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BFF or Die Review: Frantic Party Fun


BFF or Die is a quirky puzzle co-op game. You play it from an overhead point of view and control one of four colorful characters attempting to rescue all the Orbees through several levels. You do this by running into them while avoiding the mummies and ghosts that chase you through each maze-like stage. If you crossbred Pac-Man with Overcooked, it would probably look a lot like BFF or Die.

The colorful characters of BFF or Die
So cute!

It’s incredibly simple to play and is controlled with the movement keys and a single button. Each level is cleverly laid out, so you and your friends will need to work together to solve them. Some levels provide you with tools to use, such as a light to shine through the darker stages or a grabber to pick up friend and foe alike. You can technically play it solo, but it is clearly designed to be played with friends and that’s where it shines the brightest.

Bring A Friend

Playing single-player often leaves you controlling a second character to work the needed tools. It’s easy to control and fun in its own right. Yet, you miss out on the social experience which is pretty important in these types of games. The levels do change slightly depending on the player count which is a thoughtful and nice addition.

The moment-to-moment gameplay is chaotic as one player might be collecting Orbees while another player stays back with the space-time machine to control the various gadgets attached to it. You work together on the fly to solve the puzzles and figure out the fastest and most efficient way to collect all of the Orbees without getting run down by mummies and ghosts.

Each level is pretty open-ended in how you can complete it, and you usually have more than one option. To master each one you will need to be quick in determining how to grab the game’s artifacts. (Sort of like the fruit in Pac-Man)

One player shines a light for another player to navigate the maze
Some levels require one player to operate a light for the other players to see in the maze.


No one would expect an in-depth storyline in a game like this, but surprisingly much of the dialogue is cute and humorous. Interestingly enough, it also varies depending on how many players and which of the characters are present. It doesn’t take itself seriously at all, but the dialogue made my partner and I chuckle more than once.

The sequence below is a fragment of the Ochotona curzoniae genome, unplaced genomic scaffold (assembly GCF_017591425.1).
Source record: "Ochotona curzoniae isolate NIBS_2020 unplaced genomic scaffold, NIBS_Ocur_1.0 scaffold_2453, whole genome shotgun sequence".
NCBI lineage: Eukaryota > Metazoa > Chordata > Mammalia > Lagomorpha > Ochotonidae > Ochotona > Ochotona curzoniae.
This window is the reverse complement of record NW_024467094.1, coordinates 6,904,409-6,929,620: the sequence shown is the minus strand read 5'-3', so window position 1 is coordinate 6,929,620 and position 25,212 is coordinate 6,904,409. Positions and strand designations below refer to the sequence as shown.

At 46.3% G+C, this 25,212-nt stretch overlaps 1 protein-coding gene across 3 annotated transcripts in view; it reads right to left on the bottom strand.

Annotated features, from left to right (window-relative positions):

The game accomplishes everything it sets out to do and does it well, it’s fun with friends and challenging enough to keep you engaged. The game’s only real flaw is its short length, but after the end, it provides you with an infinite trial mode where you take on random levels in a row and see how far you can get without failing. The infinite trail mode does add a bit of replay value.

A mummy slinks in the maze as one of the characters says "Can you hear something moving?"
The dialogue can be cute and amusing at times.


Despite everything else. The game ends kind of abruptly and leaves you feeling like you were only getting started. Given that time travel is the story’s theme and each level is stylized with an Egyptian flair. It kind of felt like the game was about to switch to a new setting in time when instead it’s actually over. But that’s also a testament to the gameplay, that it leaves you wishing you had more. So, should you buy it?

It’s currently 13.99$ on steam. If you are looking for a couple of hours of entertainment with a partner or kids, you really can’t go wrong here. You can probably squeeze a bit more time out of it on the infinite trials mode or even replaying the game with more or fewer players than before. If you really enjoy local cooperative games it is probably worth the money.

I personally wish the game was a little longer, or a couple of bucks cheaper. But it’s a well-designed, focused, and most importantly fun couch co-op experience.

A key for BFF or Die was provided to Gideon’s Gaming by ASA Studio.


  • Fun co-op experience that values teamwork
  • Cute and funny dialog
  • Clever puzzle design
  • Infinite trial mode


  • Very short
  • The Egyptian theme gets repetitive